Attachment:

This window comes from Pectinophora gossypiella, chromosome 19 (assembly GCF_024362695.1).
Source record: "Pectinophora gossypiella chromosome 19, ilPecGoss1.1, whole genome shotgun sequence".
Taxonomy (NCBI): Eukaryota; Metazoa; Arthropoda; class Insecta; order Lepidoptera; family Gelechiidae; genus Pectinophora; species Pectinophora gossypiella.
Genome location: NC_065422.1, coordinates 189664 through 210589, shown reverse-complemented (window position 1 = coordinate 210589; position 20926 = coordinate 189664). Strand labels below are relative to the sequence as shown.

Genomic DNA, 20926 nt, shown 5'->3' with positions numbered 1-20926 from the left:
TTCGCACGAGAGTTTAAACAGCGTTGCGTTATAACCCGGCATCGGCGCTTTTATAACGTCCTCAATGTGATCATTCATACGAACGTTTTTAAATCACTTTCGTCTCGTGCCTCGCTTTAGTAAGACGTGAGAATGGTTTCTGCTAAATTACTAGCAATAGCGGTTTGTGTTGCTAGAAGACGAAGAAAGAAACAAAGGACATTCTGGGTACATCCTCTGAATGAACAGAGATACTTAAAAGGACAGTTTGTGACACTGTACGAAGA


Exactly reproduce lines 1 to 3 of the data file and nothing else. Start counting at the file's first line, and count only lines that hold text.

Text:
This window comes from Pectinophora gossypiella, chromosome 19 (assembly GCF_024362695.1).
Source record: "Pectinophora gossypiella chromosome 19, ilPecGoss1.1, whole genome shotgun sequence".
Taxonomy (NCBI): Eukaryota; Metazoa; Arthropoda; class Insecta; order Lepidoptera; family Gelechiidae; genus Pectinophora; species Pectinophora gossypiella.